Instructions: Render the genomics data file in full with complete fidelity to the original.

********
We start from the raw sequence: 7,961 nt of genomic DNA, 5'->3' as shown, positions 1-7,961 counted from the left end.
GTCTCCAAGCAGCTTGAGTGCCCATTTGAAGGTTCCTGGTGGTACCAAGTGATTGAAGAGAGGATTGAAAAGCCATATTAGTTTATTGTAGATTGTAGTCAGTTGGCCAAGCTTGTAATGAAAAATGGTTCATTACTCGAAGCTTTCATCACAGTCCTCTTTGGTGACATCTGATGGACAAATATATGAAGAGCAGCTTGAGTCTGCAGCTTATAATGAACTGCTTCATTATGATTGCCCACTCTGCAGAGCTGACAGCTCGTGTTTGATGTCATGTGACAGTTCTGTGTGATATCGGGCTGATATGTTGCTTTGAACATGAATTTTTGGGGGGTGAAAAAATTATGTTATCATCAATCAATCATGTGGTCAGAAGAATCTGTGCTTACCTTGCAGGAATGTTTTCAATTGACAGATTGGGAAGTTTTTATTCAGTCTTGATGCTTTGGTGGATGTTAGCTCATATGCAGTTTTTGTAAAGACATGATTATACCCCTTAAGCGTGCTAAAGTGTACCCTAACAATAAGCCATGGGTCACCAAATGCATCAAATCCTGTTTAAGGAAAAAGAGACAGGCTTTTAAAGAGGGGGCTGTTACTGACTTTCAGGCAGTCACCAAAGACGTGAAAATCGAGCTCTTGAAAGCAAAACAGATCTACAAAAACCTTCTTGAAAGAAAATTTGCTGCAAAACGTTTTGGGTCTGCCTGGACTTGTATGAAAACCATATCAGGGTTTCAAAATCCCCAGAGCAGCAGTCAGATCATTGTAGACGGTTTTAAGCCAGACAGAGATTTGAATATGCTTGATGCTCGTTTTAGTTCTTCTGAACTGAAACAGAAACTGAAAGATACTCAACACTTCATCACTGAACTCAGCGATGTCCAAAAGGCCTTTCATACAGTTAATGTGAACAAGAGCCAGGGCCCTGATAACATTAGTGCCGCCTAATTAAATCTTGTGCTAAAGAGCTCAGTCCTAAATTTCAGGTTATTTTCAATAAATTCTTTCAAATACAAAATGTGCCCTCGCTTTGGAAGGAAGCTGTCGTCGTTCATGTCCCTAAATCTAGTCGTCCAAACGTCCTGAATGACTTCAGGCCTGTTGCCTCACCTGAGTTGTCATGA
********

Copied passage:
We start from the raw sequence: 7,961 nt of genomic DNA, 5'->3' as shown, positions 1-7,961 counted from the left end.
GTCTCCAAGCAGCTTGAGTGCCCATTTGAAGGTTCCTGGTGGTACCAAGTGATTGAAGAGAGGATTGAAAAGCCATATTAGTTTATTGTAGATTGTAGTCAGTTGGCCAAGCTTGTAATGAAAAATGGTTCATTACTCGAAGCTTTCATCACAGTCCTCTTTGGTGACATCTGATGGACAAATATATGAAGAGCAGCTTGAGTCTGCAGCTTATAATGAACTGCTTCATTATGATTGCCCACTCTGCAGAGCTGACAGCTCGTGTTTGATGTCATGTGACAGTTCTGTGTGATATCGGGCTGATATGTTGCTTTGAACATGAATTTTTGGGGGGTGAAAAAATTATGTTATCATCAATCAATCATGTGGTCAGAAGAATCTGTGCTTACCTTGCAGGAATGTTTTCAATTGACAGATTGGGAAGTTTTTATTCAGTCTTGATGCTTTGGTGGATGTTAGCTCATATGCAGTTTTTGTAAAGACATGATTATACCCCTTAAGCGTGCTAAAGTGTACCCTAACAATAAGCCATGGGTCACCAAATGCATCAAATCCTGTTTAAGGAAAAAGAGACAGGCTTTTAAAGAGGGGGCTGTTACTGACTTTCAGGCAGTCACCAAAGACGTGAAAATCGAGCTCTTGAAAGCAAAACAGATCTACAAAAACCTTCTTGAAAGAAAATTTGCTGCAAAACGTTTTGGGTCTGCCTGGACTTGTATGAAAACCATATCAGGGTTTCAAAATCCCCAGAGCAGCAGTCAGATCATTGTAGACGGTTTTAAGCCAGACAGAGATTTGAATATGCTTGATGCTCGTTTTAGTTCTTCTGAACTGAAACAGAAACTGAAAGATACTCAACACTTCATCACTGAACTCAGCGATGTCCAAAAGGCCTTTCATACAGTTAATGTGAACAAGAGCCAGGGCCCTGATAACATTAGTGCCGCCTAATTAAATCTTGTGCTAAAGAGCTCAGTCCTAAATTTCAGGTTATTTTCAATAAATTCTTTCAAATACAAAATGTGCCCTCGCTTTGGAAGGAAGCTGTCGTCGTTCATGTCCCTAAATCTAGTCGTCCAAACGTCCTGAATGACTTCAGGCCTGTTGCCTCACCTGAGTTGTCATGA